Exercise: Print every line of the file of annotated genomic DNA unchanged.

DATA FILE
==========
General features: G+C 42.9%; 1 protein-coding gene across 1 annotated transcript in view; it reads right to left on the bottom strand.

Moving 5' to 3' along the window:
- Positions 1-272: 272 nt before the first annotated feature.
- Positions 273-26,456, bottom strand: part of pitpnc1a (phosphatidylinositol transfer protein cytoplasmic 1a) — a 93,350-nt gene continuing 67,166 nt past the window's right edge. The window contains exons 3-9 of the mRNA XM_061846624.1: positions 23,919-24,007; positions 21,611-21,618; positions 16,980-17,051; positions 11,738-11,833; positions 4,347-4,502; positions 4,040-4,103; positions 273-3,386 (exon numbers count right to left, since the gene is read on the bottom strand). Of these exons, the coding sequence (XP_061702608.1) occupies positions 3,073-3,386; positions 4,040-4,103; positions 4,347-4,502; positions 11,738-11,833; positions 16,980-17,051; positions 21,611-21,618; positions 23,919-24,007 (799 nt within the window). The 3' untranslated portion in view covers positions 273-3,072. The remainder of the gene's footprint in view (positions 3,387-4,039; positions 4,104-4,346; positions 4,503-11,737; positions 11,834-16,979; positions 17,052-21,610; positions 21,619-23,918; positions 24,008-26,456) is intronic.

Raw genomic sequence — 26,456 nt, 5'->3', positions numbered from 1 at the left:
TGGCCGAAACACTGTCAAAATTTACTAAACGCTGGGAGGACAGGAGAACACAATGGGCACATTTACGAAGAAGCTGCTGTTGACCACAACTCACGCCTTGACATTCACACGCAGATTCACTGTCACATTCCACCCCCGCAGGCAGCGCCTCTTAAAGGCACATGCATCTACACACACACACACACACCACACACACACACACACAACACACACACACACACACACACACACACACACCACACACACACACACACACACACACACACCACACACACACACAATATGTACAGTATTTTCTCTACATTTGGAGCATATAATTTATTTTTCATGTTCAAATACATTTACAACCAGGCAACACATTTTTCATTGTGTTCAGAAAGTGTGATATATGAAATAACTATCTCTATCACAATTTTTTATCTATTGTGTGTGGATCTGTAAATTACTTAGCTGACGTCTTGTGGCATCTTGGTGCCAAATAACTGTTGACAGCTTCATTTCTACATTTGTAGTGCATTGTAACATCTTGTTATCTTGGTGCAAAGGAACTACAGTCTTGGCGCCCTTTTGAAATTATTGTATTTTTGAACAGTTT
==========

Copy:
General features: G+C 42.9%; 1 protein-coding gene across 1 annotated transcript in view; it reads right to left on the bottom strand.

Moving 5' to 3' along the window:
- Positions 1-272: 272 nt before the first annotated feature.
- Positions 273-26,456, bottom strand: part of pitpnc1a (phosphatidylinositol transfer protein cytoplasmic 1a) — a 93,350-nt gene continuing 67,166 nt past the window's right edge. The window contains exons 3-9 of the mRNA XM_061846624.1: positions 23,919-24,007; positions 21,611-21,618; positions 16,980-17,051; positions 11,738-11,833; positions 4,347-4,502; positions 4,040-4,103; positions 273-3,386 (exon numbers count right to left, since the gene is read on the bottom strand). Of these exons, the coding sequence (XP_061702608.1) occupies positions 3,073-3,386; positions 4,040-4,103; positions 4,347-4,502; positions 11,738-11,833; positions 16,980-17,051; positions 21,611-21,618; positions 23,919-24,007 (799 nt within the window). The 3' untranslated portion in view covers positions 273-3,072. The remainder of the gene's footprint in view (positions 3,387-4,039; positions 4,104-4,346; positions 4,503-11,737; positions 11,834-16,979; positions 17,052-21,610; positions 21,619-23,918; positions 24,008-26,456) is intronic.

Raw genomic sequence — 26,456 nt, 5'->3', positions numbered from 1 at the left:
TGGCCGAAACACTGTCAAAATTTACTAAACGCTGGGAGGACAGGAGAACACAATGGGCACATTTACGAAGAAGCTGCTGTTGACCACAACTCACGCCTTGACATTCACACGCAGATTCACTGTCACATTCCACCCCCGCAGGCAGCGCCTCTTAAAGGCACATGCATCTACACACACACACACACACCACACACACACACACACAACACACACACACACACACACACACACACACACCACACACACACACACACACACACACACACCACACACACACACAATATGTACAGTATTTTCTCTACATTTGGAGCATATAATTTATTTTTCATGTTCAAATACATTTACAACCAGGCAACACATTTTTCATTGTGTTCAGAAAGTGTGATATATGAAATAACTATCTCTATCACAATTTTTTATCTATTGTGTGTGGATCTGTAAATTACTTAGCTGACGTCTTGTGGCATCTTGGTGCCAAATAACTGTTGACAGCTTCATTTCTACATTTGTAGTGCATTGTAACATCTTGTTATCTTGGTGCAAAGGAACTACAGTCTTGGCGCCCTTTTGAAATTATTGTATTTTTGAACAGTTT